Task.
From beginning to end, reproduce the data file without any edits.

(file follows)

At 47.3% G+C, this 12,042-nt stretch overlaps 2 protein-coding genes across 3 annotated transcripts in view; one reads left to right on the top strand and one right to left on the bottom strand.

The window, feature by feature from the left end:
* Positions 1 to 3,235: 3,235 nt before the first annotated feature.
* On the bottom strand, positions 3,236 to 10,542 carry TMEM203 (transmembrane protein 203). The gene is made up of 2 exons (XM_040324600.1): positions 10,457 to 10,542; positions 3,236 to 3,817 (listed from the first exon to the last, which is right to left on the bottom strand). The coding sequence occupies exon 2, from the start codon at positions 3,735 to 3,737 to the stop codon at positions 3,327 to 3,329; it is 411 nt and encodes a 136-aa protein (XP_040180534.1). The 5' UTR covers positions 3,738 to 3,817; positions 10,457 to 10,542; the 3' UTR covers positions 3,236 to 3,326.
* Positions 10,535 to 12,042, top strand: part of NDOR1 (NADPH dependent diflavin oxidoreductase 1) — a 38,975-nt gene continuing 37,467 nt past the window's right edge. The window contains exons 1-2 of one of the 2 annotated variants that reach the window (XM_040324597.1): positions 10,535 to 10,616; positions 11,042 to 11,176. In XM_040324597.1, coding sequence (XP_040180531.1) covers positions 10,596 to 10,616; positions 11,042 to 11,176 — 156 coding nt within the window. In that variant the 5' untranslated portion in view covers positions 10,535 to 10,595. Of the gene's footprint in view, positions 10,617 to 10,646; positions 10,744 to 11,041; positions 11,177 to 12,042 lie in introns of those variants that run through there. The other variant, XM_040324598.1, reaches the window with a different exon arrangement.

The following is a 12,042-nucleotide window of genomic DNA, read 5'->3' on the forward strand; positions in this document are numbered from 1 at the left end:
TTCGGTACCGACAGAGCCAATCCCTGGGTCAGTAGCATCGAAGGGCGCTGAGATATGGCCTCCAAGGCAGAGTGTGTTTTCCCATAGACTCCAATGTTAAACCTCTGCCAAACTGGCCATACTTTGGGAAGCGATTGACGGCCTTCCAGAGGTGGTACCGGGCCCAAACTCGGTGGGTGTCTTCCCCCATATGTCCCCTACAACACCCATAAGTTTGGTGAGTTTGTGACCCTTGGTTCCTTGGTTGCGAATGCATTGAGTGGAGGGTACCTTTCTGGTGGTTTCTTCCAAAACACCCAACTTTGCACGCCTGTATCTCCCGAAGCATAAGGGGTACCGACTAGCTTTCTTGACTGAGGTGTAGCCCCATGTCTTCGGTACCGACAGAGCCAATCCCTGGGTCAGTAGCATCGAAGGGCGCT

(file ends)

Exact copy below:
At 47.3% G+C, this 12,042-nt stretch overlaps 2 protein-coding genes across 3 annotated transcripts in view; one reads left to right on the top strand and one right to left on the bottom strand.

The window, feature by feature from the left end:
* Positions 1 to 3,235: 3,235 nt before the first annotated feature.
* On the bottom strand, positions 3,236 to 10,542 carry TMEM203 (transmembrane protein 203). The gene is made up of 2 exons (XM_040324600.1): positions 10,457 to 10,542; positions 3,236 to 3,817 (listed from the first exon to the last, which is right to left on the bottom strand). The coding sequence occupies exon 2, from the start codon at positions 3,735 to 3,737 to the stop codon at positions 3,327 to 3,329; it is 411 nt and encodes a 136-aa protein (XP_040180534.1). The 5' UTR covers positions 3,738 to 3,817; positions 10,457 to 10,542; the 3' UTR covers positions 3,236 to 3,326.
* Positions 10,535 to 12,042, top strand: part of NDOR1 (NADPH dependent diflavin oxidoreductase 1) — a 38,975-nt gene continuing 37,467 nt past the window's right edge. The window contains exons 1-2 of one of the 2 annotated variants that reach the window (XM_040324597.1): positions 10,535 to 10,616; positions 11,042 to 11,176. In XM_040324597.1, coding sequence (XP_040180531.1) covers positions 10,596 to 10,616; positions 11,042 to 11,176 — 156 coding nt within the window. In that variant the 5' untranslated portion in view covers positions 10,535 to 10,595. Of the gene's footprint in view, positions 10,617 to 10,646; positions 10,744 to 11,041; positions 11,177 to 12,042 lie in introns of those variants that run through there. The other variant, XM_040324598.1, reaches the window with a different exon arrangement.

The following is a 12,042-nucleotide window of genomic DNA, read 5'->3' on the forward strand; positions in this document are numbered from 1 at the left end:
TTCGGTACCGACAGAGCCAATCCCTGGGTCAGTAGCATCGAAGGGCGCTGAGATATGGCCTCCAAGGCAGAGTGTGTTTTCCCATAGACTCCAATGTTAAACCTCTGCCAAACTGGCCATACTTTGGGAAGCGATTGACGGCCTTCCAGAGGTGGTACCGGGCCCAAACTCGGTGGGTGTCTTCCCCCATATGTCCCCTACAACACCCATAAGTTTGGTGAGTTTGTGACCCTTGGTTCCTTGGTTGCGAATGCATTGAGTGGAGGGTACCTTTCTGGTGGTTTCTTCCAAAACACCCAACTTTGCACGCCTGTATCTCCCGAAGCATAAGGGGTACCGACTAGCTTTCTTGACTGAGGTGTAGCCCCATGTCTTCGGTACCGACAGAGCCAATCCCTGGGTCAGTAGCATCGAAGGGCGCT